While many members of The Daily Californian’s current and former upper management consider the paper’s independence from UC Berkeley to be a blessing, it is undeniably a double-edged sword.
When the Daily Cal earned its independence in 1971, it was afforded a series of benefits, including the ability to publish a wide variety of written and visual content without fear of censorship and university influence. However, the publication also took on a series of burdens, especially with respect to finances, that it continues to struggle with today.
“With any kind of journalism, you want to be able to hold (institutions) to account,” said Sarah Harris, the Daily Cal’s current editor in chief and president. “To do that freely has been a hallmark of our paper.”
How the Daily Cal became independent
The story of the Daily Cal’s independence is often regarded among staff as a moment of pride within the organization’s history.
One hundred years after its founding in 1871, a tie-breaking decision was made to publish a controversial editorial titled “Let’s Go Down And Take The Park—Again.” Following its publication and a subsequent clash at People’s Park, UC Berkeley administration attempted to fire the three editors who voted in favor of publishing the editorial.
These students faced additional backlash from UC Berkeley administration, which claimed they committed six counts of violations to campus policy. Meanwhile, the Alameda County district attorney launched an investigation into any potential conspiracy to commit a misdemeanor.
Although citations and charges were eventually dropped, the Daily Cal decided to make its formal break from campus.
Challenges with independence
Since the Daily Cal gained its independence from campus, it has faced a variety of unique challenges, many of which are economic.
Currently, the Daily Cal earns its revenue from sales, donations and the campus Ink Initiative, which gives the paper $2.50 per student. But these combined efforts aren’t enough to prevent the Daily Cal from being strapped financially.
As a result of not receiving campus funding, the Daily Cal can only afford to pay its editors and managers, who earn a couple of dollars an hour, if that.
Not being able to compensate every member of its several-hundred-person staff was one of the greatest struggles Josh Yuen, former Daily Cal editor in chief and president, faced, and it poses ongoing challenges for Harris.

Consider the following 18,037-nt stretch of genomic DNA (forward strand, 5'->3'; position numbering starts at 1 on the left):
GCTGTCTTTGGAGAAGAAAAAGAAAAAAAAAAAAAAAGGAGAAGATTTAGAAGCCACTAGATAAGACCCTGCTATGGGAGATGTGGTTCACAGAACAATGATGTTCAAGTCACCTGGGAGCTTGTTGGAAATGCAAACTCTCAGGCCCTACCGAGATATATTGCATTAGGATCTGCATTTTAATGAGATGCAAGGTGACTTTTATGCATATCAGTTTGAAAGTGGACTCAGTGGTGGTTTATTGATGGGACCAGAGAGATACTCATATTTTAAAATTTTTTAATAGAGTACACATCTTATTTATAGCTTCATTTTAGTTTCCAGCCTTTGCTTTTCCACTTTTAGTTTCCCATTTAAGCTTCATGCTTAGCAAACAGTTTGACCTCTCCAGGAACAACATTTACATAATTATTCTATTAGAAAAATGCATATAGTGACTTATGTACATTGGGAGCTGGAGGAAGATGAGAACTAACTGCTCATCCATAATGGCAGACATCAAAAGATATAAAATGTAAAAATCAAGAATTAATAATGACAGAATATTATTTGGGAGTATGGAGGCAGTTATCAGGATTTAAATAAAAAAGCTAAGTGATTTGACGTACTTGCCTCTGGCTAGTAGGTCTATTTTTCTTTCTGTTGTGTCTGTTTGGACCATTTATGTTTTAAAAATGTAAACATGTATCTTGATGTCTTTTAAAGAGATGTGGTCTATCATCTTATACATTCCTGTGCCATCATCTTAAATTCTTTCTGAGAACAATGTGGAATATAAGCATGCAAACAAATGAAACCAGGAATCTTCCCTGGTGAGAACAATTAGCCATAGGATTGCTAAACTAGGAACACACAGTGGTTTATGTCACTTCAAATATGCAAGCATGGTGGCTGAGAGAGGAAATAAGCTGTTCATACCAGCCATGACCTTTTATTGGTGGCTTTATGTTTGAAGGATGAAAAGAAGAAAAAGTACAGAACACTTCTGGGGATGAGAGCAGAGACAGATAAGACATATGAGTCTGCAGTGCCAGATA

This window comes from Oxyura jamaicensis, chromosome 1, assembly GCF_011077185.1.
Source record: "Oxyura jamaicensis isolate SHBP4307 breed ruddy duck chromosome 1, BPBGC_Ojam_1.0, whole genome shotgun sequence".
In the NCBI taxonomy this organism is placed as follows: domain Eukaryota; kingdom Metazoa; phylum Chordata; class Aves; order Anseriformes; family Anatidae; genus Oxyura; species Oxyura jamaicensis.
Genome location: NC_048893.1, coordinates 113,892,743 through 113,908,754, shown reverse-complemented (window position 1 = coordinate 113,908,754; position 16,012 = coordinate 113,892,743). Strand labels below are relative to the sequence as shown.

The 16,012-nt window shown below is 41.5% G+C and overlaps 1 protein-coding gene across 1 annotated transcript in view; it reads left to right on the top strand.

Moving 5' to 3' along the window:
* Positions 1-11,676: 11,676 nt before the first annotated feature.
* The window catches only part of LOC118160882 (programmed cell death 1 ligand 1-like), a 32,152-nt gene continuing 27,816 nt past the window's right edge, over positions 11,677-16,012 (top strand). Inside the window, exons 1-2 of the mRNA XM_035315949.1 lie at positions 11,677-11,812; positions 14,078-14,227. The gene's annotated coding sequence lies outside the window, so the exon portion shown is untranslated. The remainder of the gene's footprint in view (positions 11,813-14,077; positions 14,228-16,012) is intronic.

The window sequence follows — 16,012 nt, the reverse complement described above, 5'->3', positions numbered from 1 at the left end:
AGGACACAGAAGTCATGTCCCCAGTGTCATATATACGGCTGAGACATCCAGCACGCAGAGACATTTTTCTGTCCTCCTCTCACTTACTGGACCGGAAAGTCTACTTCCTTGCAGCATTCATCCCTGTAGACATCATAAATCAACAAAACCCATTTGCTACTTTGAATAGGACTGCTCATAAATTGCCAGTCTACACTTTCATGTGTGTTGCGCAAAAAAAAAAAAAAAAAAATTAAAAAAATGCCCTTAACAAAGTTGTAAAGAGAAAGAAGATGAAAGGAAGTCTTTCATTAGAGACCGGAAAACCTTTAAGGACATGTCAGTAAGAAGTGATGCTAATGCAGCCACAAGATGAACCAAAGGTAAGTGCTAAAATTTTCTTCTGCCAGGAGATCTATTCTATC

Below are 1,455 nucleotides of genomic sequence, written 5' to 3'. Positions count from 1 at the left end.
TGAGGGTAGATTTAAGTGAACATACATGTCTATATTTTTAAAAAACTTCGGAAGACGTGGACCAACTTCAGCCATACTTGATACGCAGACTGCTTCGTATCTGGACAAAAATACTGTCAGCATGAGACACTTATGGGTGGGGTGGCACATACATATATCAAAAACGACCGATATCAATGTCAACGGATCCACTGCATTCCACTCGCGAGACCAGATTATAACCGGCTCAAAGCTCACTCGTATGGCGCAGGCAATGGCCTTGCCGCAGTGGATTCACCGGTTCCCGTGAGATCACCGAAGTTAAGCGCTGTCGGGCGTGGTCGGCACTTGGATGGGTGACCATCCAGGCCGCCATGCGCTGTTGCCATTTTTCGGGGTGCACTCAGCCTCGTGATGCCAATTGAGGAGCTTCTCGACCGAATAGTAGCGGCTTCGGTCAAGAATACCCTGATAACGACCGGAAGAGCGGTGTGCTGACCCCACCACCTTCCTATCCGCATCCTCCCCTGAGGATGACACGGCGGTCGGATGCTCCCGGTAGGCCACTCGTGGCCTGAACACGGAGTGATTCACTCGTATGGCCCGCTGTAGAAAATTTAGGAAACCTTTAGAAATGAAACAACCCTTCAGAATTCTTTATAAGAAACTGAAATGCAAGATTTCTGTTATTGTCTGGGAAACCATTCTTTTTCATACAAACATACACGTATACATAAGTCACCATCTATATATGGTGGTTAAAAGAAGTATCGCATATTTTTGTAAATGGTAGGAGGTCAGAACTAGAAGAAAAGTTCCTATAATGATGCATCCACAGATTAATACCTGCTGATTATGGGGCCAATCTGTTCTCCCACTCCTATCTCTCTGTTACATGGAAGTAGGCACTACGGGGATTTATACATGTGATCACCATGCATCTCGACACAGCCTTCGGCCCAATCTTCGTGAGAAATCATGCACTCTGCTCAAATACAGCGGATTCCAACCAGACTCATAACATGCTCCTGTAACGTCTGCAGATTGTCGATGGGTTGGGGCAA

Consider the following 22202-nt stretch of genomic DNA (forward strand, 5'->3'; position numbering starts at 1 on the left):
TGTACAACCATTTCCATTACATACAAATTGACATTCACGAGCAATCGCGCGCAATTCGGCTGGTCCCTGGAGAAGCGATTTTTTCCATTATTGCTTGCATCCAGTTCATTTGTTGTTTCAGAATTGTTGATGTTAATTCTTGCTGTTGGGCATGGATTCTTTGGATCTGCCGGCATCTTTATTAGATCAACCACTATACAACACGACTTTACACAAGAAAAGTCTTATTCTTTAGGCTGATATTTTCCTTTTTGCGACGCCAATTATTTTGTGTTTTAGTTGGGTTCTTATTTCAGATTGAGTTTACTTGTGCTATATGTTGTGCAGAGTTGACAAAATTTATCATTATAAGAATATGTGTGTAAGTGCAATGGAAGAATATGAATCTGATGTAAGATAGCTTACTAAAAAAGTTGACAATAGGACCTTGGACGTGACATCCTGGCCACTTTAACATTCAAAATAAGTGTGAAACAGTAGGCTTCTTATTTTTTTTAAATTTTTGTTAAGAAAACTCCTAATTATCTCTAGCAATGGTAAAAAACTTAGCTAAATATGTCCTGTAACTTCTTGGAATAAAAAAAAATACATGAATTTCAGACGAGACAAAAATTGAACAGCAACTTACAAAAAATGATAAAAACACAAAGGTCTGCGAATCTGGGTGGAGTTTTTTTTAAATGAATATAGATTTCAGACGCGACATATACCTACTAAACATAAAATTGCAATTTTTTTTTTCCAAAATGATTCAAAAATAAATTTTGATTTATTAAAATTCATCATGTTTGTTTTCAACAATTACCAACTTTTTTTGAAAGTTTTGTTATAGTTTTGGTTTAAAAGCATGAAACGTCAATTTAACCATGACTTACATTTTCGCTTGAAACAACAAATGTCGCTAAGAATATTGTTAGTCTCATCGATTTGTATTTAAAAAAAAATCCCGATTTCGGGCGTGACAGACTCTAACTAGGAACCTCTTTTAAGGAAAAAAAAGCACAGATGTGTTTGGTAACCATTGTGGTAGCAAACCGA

“We would want to pay everyone (and) increase pay for editors and managers,” Harris said. “It’s not equitable to have this training ground be unpaid, especially when there is no journalism major for undergrads.”
Harris and Yuen both noted that the lack of compensation particularly impacts students from lower socioeconomic backgrounds who cannot afford to spend as much unpaid time in the newsroom.
In addition to not being able to pay its staff members, the Daily Cal has also struggled to afford sending reporters to cover events.
“I would see reporters from other papers travel for their newspaper,” said Sakura Cannestra, the Daily Cal’s former managing editor. “We couldn’t.”
From a visual standpoint, the Daily Cal has been unable to pay for licenses to use certain design features, including fonts that can be costly, according to Alexander Hong, the Daily Cal’s current creative director. Hong added that independence places additional responsibility on student leaders from a legal perspective, as the paper is not shielded by campus.
Benefits of independence
Despite the challenges associated with independence, current and former upper management members have agreed that they would not change the paper’s status for anything.
As a result of the Daily Cal’s independence, the paper is able to publish a wide array of content without fear of censorship or influence from campus — an ability several feel contributes to the Daily Cal’s credibility.
“The whole point of the organization is to represent the governed and not the government,” Yuen said. “(Independence) gives us the privilege to hold certain groups accountable.”
Several former and present members of upper management added that the Daily Cal would likely not have been able to publish some of its editorials if it had remained part of campus, particularly those focused on housing and People’s Park.
These editorials, according to Harris, enable Daily Cal staff members to not only serve as a “mouthpiece” for others but also have their own voices heard.
Cannestra also questioned whether the paper would cover the city of Berkeley as extensively as it does if it remained under the purview of campus administration.
“We are also the city of Berkeley’s paper of record, so I don’t know how much of our city coverage relates to our independence,” Cannestra said. “I have a hunch we would have been incentivized to cover more university topics.”
In addition to serving the city of Berkeley, the Daily Cal is also a training ground for undergraduate students seeking to enter journalism and other professions.
Unlike other student newspapers where a faculty member may oversee operations, the Daily Cal’s independence has enabled students to dive straight into the field and learn through experience.
“At your first workday as a (general assignment reporter), you just get sent a story assignment,” Cannestra said. “I don’t think it gets any closer to hitting the ground running than that.”
Within the newsroom, independence also impacts leadership.
At the Daily Cal, the editor in chief and president — along with other select positions — are voted upon by the staff, placing student voices at the forefront of the organization.
“The fact that we are such a separate entity is embedded in our newspaper’s culture,” Hong said. “At every level, it’s students making the choices.”